The opinion of the court was delivered by: GASCH
In this action, plaintiff National Tire Wholesale, Inc. alleges that the advertising practices of defendant The Washington Post Company violates the Robinson-Patman and Sherman Antitrust Acts. In addition, it alleges that these acts constitute a breach of the advertising contract between plaintiff and defendant. This case is now before the Court on defendant's motion for judgment on the pleadings.
Plaintiff National Tire Wholesale, Inc. (NTW), a retailer of tires and other related automobile accessories and services, brings this action for damages allegedly resulting from the advertising practices of the defendant Washington Post Company (Post). The gravamen of plaintiff's complaint is that the Post has consistently granted NTW's chief competitor, Market Tire Company (Market), preferential advertising positions. Plaintiff claims that the Post has continually refused to afford it "premium paid positions" purportedly on the ground that space was not available, while it has placed ads of its competitor, Market, in premium spots without requiring Market to pay any additional charge. Finally, it alleges that the Post admitted for the first time in September, 1976 that the position of ads was not randomly selected and the Post had and would continue to give Market favored treatment, because it was a preferred customer. Plaintiff asserts that these facts constitute (I) price discrimination in violation of the Robinson-Patman Act, 15 U.S.C. § 13 (1970), (II) a combination in restraint of trade in violation of section 1 of the Sherman Act, 15 U.S.C. § 1 (Supp. V 1975), and (III) a breach of contract.
As a basis for these allegations, plaintiff alleges that newspaper advertising is virtually the only practical advertising medium for plaintiff and its competitors in the retail tire sales business; the Post has a wider circulation than any other newspaper in Washington, D.C.; marketing studies reveal that men are the principal buyers of tires and that a high percentage of men read the Sports Section; the first page of the Sports Section is not available for advertisements, the second and third pages are the most effective spots for advertisement, and the later pages are substantially less valuable. Plaintiff claims that in 1971 it entered into a series of annual written agreements with the Post for advertising space. These agreements provided the Post with discretion to determine the placement of advertisements, except that an advertiser who pays an additional charge for a "premium paid position" may specify the pages on which the advertisement is to appear, if the Post determines that the selected space is available.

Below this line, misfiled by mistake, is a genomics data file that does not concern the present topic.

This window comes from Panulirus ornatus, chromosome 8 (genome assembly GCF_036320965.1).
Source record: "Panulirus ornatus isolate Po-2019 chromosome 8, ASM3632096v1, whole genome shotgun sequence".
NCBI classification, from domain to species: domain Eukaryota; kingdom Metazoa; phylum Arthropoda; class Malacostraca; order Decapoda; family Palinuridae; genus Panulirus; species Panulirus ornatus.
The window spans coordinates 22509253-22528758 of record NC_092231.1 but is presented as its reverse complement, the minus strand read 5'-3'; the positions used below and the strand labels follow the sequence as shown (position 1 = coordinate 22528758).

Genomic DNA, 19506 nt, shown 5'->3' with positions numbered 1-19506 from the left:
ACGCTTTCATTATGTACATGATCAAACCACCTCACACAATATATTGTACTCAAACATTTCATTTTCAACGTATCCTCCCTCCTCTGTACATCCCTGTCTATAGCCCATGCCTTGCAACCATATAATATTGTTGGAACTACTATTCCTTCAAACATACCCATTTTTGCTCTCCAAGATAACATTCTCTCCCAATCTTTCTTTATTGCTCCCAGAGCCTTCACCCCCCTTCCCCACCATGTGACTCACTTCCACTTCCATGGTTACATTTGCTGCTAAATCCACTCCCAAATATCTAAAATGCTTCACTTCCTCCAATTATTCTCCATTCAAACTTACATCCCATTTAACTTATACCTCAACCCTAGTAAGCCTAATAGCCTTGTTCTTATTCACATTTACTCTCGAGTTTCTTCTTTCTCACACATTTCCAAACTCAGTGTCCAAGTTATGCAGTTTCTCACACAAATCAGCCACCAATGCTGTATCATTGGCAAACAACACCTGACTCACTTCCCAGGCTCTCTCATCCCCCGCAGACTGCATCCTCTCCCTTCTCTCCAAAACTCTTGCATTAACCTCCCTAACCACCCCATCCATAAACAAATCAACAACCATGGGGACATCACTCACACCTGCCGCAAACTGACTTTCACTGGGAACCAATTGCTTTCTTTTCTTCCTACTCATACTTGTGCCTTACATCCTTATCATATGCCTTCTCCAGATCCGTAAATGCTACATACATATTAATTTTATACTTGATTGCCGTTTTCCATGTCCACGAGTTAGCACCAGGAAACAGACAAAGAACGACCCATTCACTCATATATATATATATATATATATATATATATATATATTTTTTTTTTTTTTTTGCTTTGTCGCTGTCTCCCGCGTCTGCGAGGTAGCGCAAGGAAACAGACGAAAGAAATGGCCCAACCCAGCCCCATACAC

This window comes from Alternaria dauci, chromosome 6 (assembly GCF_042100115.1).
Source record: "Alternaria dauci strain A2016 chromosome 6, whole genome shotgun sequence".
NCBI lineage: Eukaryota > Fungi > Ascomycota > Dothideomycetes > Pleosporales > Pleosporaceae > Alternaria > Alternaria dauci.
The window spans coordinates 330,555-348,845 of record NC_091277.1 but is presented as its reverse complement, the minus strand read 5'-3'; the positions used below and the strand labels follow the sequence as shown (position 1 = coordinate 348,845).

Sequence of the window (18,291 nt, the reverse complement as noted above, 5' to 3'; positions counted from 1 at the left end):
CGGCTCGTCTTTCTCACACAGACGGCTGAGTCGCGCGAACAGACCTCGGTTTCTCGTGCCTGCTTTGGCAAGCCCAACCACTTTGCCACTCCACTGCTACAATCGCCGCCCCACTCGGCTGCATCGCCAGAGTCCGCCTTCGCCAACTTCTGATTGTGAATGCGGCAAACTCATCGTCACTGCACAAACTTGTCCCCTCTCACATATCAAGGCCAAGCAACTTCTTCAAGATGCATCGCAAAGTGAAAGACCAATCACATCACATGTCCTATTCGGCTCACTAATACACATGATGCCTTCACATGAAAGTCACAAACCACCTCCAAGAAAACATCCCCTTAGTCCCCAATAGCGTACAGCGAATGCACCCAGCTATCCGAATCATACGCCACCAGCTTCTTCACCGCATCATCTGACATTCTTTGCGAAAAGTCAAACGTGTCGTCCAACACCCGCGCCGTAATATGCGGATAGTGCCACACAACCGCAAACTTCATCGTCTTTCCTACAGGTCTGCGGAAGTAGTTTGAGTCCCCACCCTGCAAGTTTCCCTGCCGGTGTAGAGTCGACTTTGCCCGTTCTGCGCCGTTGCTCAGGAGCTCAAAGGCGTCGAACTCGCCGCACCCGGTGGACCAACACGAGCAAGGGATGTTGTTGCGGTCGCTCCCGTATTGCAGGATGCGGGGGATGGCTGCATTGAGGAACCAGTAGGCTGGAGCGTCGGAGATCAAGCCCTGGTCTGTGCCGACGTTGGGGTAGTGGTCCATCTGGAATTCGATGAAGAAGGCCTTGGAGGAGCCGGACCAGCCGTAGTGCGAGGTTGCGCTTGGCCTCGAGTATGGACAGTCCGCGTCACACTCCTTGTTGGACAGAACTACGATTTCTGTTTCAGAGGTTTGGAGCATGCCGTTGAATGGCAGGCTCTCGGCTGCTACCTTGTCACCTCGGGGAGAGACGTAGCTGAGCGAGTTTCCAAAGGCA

A. Legal Standard for Judgment on the Pleadings.
While courts should exercise caution in granting motions that dispose of the case before trial in complex antitrust actions, see, e.g., Poller v. Columbia Broadcasting System, Inc., 368 U.S. 464, 473, 7 L. Ed. 2d 458, 82 S. Ct. 486 (1962), such motions are appropriate in antitrust actions when the legal standard applicable to a motion for a judgment on the pleadings is satisfied: Assuming all factual allegations of the nonmoving party to be true, including those specifically denied by the moving party, and drawing all reasonable inferences in favor of the nonmoving party, the nonmoving party fails to state a claim upon which relief may be granted. See generally C. Wright & A. Miller, 7 Federal Practice and Procedure §§ 1367-69 (1969). As the Supreme Court in First Nat'l Bank v. Cities Service Co., 391 U.S. 253, 289-90, 20 L. Ed. 2d 569, 88 S. Ct. 1575 (1968), noted:
To the extent that petitioner's burden-of-proof argument can be interpreted to suggest that Rule 56(e) should, in effect, be read out of antitrust cases and permit plaintiffs to get to a jury on the basis of the allegations in their complaints, coupled with the hope that something can be developed at trial in the way of evidence to support these allegations, we decline to accept it. While we recognize the importance of preserving litigants' rights to a trial on their claims, we are not prepared to extend those rights to the point of requiring that anyone who files an antitrust complaint setting forth a valid cause of action be entitled to a full-dress trial notwithstanding the absence of any significant probative evidence tending to support the complaint.
Indeed, both the District of Columbia Circuit and District Courts have recently granted summary judgment in favor of defendants in antitrust cases, where plaintiffs failed to establish an antitrust claim, even taking all plaintiffs' allegations as established. See Proctor v. State Farm Mutual Automobile Insurance Co., 561 F.2d 262 (D.C. Cir. 1977); R. A. Weaver & Assoc., Inc. v. Haas & Haynie Corp., No. 75-2142 (D.D.C. May 19, 1977).
B. Robinson-Patman Claim.
The Robinson-Patman Act ...